There are good ways, tacky ways, and flat-out wrong ways to use pop culture for Gospel presentation. Evangelism doesn't validate everything and anything.
A few years ago, we attended a Christmas play at a local church. They were putting on a re-enacted Mayberry script, in which Andy presents the Gospel to cranky old Mr. Weaver. Maybe you remember the episode.
The church that night was packed. It was a pleasant evening. I can't say that sort of presentation is my cup of tea, but the Gospel was presented accurately. So, if someone came to Christ because of it, then I thank the Lord for that. After all, I was first meaningfully exposed to Christianity through Peanuts (I'm sorry, Willow Grove Presbyterian Church, but I don't remember a single thing from Sunday school, other than the thick white paste we used to glue down the cut-out apostles).
The Mayberry play was a tad corny, but it wasn't a defilement of the Gospel. There's no built-in anti-Christian quality built into The Andy Griffith Show.
Well, what about Santa?
I've seen kneeling Santa figurines in creches next to the shepherds and wise men, adoring the Christ-child figurine. That's just weird, because it erases a line between Biblical, historical reality (Jesus Christ and the holy night of his birth) and a mythological fantasy (Santa). How would we feel about a painter putting the Easter Bunny hopping amidst the dead of Gettysburg? See what I mean? The very idea is terribly tacky at best, and blasphemous at worst.
However, I've seen Santa used in art pieces. Not plunked down in a creche, but just the Santa picture making some sort of pro-Bible, "Christmas is not about Santa" statement. If Santa is handled in an art piece symbolically, not inserted absurdly into a real event (the nativity), I can see that as worthwhile use.
You know, I can even imagine writing a play in which Jean-Luc Picard, the atheist captain of the USS Enterprise, realizes through the influence of the Bible, the error of atheism. Paramount studios would never let you stage it, but I can imagine a story like that. But, if you did write such a story, you should know that you were spitting on everything Gene Roddenberry believed in. Roddenberry was a fervent, fanatical atheist. There is a humanist message embedded in the DNA of Star Trek, and Christianity clashes directly with it.
imagine a TV program in which various "gods" (Zeus, Baal, Athena, whoever you can think of) talk about, and actually interact with, Jesus. Maybe, at the end, you have them all bow down to Him. Would that be excellent example of "contextualized" evangelism? Or would be it a crossing of truth-lines that should never be crossed? I say it's the second.
The inherently evil nature of idolatry, combined with attributing reality to any "gods" at all (when Paul in 1st Corinthians say the gods do not exist), are crucial issues. It would be worse than depicting, say, Mickey Mouse talking to Jesus, (even though I believe doing that would be ridiculous), because Mickey Mouse in his basic nature doesn't carry an anti-Christian meaning. He's just a plucky comical mouse who has comical adventures.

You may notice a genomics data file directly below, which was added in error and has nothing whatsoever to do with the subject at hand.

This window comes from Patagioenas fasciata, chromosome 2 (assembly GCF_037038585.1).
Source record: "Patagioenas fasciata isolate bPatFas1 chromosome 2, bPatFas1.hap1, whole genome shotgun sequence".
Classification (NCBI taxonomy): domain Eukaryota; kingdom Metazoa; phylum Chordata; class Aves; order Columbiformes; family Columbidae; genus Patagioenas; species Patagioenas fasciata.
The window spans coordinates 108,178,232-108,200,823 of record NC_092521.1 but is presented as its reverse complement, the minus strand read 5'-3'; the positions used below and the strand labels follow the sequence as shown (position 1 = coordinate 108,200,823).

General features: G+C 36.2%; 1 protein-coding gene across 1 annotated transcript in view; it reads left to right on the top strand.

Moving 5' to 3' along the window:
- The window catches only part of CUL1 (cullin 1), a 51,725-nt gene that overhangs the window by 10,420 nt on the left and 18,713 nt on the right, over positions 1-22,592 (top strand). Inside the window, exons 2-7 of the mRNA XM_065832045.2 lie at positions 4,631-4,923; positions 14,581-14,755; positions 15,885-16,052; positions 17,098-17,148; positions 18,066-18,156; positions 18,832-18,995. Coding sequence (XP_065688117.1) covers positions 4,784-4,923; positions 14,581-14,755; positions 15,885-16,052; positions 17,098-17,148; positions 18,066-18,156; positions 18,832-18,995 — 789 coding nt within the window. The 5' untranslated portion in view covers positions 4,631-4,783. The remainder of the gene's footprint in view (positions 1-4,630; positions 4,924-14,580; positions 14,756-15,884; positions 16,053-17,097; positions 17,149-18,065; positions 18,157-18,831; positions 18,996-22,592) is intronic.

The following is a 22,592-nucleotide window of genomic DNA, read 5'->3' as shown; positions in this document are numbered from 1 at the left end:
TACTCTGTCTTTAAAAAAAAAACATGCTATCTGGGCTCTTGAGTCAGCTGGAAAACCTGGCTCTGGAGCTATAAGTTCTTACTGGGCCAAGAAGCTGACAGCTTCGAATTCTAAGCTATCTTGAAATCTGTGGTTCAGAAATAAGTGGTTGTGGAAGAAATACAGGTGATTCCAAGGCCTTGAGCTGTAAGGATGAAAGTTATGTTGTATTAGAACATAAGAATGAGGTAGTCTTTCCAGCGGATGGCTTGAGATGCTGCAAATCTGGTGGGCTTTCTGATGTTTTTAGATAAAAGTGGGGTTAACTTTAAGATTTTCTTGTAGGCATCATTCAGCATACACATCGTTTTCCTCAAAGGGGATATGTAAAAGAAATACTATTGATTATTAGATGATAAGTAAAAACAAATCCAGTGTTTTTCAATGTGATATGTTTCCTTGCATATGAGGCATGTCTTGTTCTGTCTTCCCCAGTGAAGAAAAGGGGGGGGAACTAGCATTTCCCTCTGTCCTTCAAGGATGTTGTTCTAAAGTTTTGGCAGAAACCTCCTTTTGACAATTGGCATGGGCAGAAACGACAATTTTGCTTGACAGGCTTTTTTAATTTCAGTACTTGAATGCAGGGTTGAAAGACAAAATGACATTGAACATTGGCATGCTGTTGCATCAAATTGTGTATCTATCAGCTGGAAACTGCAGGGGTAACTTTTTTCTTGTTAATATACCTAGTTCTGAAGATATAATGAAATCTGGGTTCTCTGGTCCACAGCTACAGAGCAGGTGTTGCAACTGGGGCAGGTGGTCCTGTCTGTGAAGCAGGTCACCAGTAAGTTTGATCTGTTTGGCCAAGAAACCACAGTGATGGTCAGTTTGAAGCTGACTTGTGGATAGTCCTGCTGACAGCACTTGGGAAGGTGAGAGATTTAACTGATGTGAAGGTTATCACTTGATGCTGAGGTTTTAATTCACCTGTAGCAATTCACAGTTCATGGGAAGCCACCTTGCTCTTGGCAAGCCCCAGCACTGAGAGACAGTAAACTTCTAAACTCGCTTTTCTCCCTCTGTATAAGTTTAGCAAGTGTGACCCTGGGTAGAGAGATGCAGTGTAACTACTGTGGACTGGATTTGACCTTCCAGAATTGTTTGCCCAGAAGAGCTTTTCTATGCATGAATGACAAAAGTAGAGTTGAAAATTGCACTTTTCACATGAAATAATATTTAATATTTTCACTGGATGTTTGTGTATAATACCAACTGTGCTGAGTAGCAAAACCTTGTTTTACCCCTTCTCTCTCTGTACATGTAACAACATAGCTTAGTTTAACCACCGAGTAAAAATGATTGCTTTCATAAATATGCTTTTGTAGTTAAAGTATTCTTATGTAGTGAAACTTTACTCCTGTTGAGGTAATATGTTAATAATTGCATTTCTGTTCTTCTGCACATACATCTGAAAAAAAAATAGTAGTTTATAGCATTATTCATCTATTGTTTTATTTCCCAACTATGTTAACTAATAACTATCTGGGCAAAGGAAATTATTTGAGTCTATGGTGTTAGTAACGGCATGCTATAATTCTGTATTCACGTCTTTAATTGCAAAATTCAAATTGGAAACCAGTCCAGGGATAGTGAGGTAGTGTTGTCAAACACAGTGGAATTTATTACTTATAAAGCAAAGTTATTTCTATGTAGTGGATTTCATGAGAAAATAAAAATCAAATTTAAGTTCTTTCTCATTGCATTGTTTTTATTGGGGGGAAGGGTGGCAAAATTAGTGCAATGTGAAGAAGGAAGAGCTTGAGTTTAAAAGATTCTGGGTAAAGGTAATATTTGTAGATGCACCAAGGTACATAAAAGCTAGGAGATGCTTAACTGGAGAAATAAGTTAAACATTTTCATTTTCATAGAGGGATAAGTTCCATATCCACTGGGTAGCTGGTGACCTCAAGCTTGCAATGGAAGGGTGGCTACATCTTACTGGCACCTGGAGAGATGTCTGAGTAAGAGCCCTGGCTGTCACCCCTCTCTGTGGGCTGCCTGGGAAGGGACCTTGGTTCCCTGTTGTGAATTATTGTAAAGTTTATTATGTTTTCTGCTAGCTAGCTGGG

*This is why the VBS puppet plays I used to write for Mountainside Chapel never had Jesus in them. The little characters talked about Jesus, but Jesus himself was not a character in any of the plays I wrote).
The potential for creating confusion is huge, especially in children, regardless of whether it's done in the name of reaching people for Christ.
One must be very, very discerning about using pop-entertainment culture in the work of evangelism, especially if the pop culture thing you want to use already has a distinct philosophical or religious "gospel" of its own. "The Force", for example, is not a neutral thing. The Force is pantheism, and it is foundational to occult/wiccan thinking.
But doesn't the Bible show the Bible writers using pop-cultural ideas and words to present the gospel? Consider how the Apostle John used the Greek word logos in John chapter 1. To the Romans and Greeks, the word logos referred to a universal, impersonal force of rationality, like a force of math, that ran throughout the universe and held everything together.
So in John 1, John took that distinctly pagan, philosophical, pop word, and he used it. Doesn't that justify using all pop-culture for evangelism? But John did not say, "Look, Romans, the logos that you believe in really points you to Jesus Christ...". No, John rejected the Greco-Roman meaning of the word.
John instead said that the logos was a person (not a force), a member of the Godhead (not part of nature), and that He became a human being! By the time John was done with the word logos, he had completely re-defined it. I bet the Romans were irritated by John's total re-definition of "their" word, in a "who do these Christians think they are" kind of way. John in effect was demanding that the Romans abandon their false god, the logos.
In the same sense, Christianity requires us to abandon the idea of The Force. The Force cannot lead us to Jesus Christ. The Force isn't a good idea being misused, which is sometimes the case. No, the Force is a bad idea, bad from top to bottom. The Christian stance toward the Force should be to expose and refute it, not try to "redeem" it. You wouldn't enlist Zeus on behalf of Christianity, and you cannot enlist the Force for the same reasons.